Rep. Franson introduced a letter from the law firm of Seaton, Peters & Revnew. Douglas P. Seaton wrote the letter. Rep. Franson read this section from the letter:

The family child care providers affected by the proposed legislation can only be properly described as private sector under the HLRA and can not be converted to “public employees” simply by saying so. Federal law mandates that it is an unfair labor practice for an employer to “…dominate or interfere with the formation or administration of any labor organization or contribute financial or other support to it…” 29 U.S.C. 158 (a)(2) Yet the legislation purports to create a framework to form a union of employers and business owners and as such, is directly contrary to Section 8(a)(2)’s prohibition against employer interference financial contribution to a union. The election called for in the legislation would provide for representation of these employers by unions, giving the employers an impermissable voice in the administration of a union.

It appears as though private employers can’t be converted to being public employees just because the DFL says so.

Throughout the night, childcare providers lobbied legislators when the legislators entered the hallways.

At one point in the debate, Rep. Mike Nelson, DFL- St. Louis Park, spoke on Rep. Ron Kresha’s amendment mandating the print on all unionization drive literature have “at least 14 point font” characters.

Rep. Nelson held up a card that he said the unions were handing out. He said that the card easily passed that test, adding that the amendment was frivolous. Minutes later, Rep. Joyce Peppin returned from talking with the childcare providers still in the Capitol hallway at 4:05 am.

She held up another card that the childcare providers gave her. She then said that much of the print on the card was a small font size.

Time after time during the font size debate, Rep. Nelson said that the BMS, aka the Bureau of Mediation Services, “has been doing these elections for 40 years and they’ve been doing a fine job.”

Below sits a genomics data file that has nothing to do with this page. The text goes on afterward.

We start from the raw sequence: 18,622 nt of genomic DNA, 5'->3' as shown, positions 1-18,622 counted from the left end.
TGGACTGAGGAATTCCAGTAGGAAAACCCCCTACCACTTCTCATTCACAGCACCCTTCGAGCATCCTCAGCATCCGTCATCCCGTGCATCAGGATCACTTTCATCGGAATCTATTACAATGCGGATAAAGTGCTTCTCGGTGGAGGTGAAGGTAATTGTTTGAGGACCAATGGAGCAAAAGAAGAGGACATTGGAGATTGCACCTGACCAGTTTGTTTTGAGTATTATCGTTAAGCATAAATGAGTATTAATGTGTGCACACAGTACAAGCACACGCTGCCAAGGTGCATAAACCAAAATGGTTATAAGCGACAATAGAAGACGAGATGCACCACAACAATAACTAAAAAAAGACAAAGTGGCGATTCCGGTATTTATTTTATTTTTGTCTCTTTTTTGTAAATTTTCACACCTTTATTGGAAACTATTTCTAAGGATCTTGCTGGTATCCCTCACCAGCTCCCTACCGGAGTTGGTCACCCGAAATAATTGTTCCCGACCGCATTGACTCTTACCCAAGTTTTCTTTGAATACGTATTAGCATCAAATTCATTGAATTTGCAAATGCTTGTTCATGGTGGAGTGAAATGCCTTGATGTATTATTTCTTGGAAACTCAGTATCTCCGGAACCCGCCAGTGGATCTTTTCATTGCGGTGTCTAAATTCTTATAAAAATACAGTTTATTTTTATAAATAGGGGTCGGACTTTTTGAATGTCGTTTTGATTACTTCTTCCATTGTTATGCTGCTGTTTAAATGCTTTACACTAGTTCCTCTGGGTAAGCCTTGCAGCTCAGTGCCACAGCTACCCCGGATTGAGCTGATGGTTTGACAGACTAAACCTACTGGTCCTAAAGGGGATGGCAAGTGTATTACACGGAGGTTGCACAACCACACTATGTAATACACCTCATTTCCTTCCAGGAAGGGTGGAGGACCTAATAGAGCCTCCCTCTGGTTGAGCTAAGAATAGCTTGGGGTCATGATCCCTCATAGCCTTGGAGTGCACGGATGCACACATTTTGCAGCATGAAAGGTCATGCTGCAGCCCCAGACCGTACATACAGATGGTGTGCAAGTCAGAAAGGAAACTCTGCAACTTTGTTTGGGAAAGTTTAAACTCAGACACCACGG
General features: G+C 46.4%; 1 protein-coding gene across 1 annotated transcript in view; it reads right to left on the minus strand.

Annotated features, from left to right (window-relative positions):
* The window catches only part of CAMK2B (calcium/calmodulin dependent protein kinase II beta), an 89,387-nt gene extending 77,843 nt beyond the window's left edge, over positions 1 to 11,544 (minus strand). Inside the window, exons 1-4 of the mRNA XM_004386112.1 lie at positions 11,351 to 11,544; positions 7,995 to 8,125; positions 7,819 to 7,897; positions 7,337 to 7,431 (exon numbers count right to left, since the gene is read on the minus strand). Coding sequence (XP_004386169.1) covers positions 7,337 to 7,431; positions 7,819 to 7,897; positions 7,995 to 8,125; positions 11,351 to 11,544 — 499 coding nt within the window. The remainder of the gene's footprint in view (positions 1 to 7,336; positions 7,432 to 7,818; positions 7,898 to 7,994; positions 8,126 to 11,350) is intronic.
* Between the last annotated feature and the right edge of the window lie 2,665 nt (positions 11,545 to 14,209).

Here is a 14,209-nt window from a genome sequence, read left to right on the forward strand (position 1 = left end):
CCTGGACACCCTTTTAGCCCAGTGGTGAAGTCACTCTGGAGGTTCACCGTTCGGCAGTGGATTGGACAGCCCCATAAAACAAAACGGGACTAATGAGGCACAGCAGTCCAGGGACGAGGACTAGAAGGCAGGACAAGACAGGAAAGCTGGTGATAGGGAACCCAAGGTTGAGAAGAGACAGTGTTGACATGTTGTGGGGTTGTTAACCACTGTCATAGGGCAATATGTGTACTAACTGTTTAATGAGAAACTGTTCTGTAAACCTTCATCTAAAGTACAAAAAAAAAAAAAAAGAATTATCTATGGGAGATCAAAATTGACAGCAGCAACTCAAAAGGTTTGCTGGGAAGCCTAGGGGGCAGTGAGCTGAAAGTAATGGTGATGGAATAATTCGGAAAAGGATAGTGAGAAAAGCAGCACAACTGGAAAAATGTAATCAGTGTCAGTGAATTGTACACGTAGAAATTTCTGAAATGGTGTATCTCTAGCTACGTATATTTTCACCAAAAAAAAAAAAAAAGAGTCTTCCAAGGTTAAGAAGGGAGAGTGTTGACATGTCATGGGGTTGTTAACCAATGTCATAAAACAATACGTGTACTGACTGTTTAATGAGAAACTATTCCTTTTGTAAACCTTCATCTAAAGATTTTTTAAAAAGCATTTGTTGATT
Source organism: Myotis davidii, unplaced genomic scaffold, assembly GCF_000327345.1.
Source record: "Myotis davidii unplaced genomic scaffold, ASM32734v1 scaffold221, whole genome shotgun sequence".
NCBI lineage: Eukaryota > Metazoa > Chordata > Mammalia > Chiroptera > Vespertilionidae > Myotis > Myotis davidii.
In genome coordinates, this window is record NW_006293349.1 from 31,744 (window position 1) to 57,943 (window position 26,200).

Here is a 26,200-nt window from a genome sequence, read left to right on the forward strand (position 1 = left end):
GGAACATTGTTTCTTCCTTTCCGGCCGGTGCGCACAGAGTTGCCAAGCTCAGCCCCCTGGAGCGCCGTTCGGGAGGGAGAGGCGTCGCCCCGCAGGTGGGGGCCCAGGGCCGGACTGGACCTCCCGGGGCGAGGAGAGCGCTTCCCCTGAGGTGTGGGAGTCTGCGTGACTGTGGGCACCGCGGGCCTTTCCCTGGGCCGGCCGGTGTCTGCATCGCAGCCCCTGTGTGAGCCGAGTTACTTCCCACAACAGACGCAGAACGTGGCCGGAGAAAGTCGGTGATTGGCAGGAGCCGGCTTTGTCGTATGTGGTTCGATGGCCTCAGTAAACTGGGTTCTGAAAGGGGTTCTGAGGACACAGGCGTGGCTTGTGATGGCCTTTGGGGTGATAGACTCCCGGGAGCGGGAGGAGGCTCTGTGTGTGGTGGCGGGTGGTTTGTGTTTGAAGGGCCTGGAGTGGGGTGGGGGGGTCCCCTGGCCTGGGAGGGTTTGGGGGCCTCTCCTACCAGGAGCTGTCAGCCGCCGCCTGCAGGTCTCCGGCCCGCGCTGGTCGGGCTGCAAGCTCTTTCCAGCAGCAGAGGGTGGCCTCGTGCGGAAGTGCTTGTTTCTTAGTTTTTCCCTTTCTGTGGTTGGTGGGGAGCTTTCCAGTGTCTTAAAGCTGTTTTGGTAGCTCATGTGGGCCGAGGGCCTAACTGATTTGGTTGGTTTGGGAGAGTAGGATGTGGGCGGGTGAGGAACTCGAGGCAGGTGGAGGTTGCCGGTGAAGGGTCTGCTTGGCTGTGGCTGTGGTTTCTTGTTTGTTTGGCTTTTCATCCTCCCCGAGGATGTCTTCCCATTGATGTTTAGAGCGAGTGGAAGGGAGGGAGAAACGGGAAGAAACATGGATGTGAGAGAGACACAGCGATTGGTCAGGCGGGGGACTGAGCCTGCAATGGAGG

Finally, Rep. Sarah Anderson, R-Plymouth, asked if the BMS’s work had ever been audited. Rep. Nelson admitted that he didn’t know if they’d been audited, at which point Sarah Anderson asked “Then how do you know that they’ve been doing a fine job?”

The DFL held steady on each of the first five amendments, defeating the GOP amendments with either 69 or 70 votes. (They needed 68 votes to defeat.)

It’s important that I state this about Rep. Peppin’s holding up the union literature with fine print. I don’t think Rep. Nelson is a liar. I think AFSCME gave him the card he held up and told him that’s the size of the font they’d be using. I further think he simply bought their story. Finally, I don’t have any trouble believing that AFSCME wouldn’t hesitate in lying about this. These aren’t nice people. Let’s remember this:

Last month, Dawn Bobo, owner of Village Dollar Store in Union Grove, Wis., was asked to display a pro-union sign in her window. Ms. Bobo, a self- described conservative Republican, refused and received a letter from the American Federation of State, County and Municipal Employees asking her to reconsider.

“Failure to do so will leave us no choice but do [sic] a public boycott of your business,” the letter said.

That’s right. AFSCME threatened to undermine a business owner’s ability to make a living if the owner didn’t support them. AFSCME Council 5 is the Minnesota union pushing childcare unionization.

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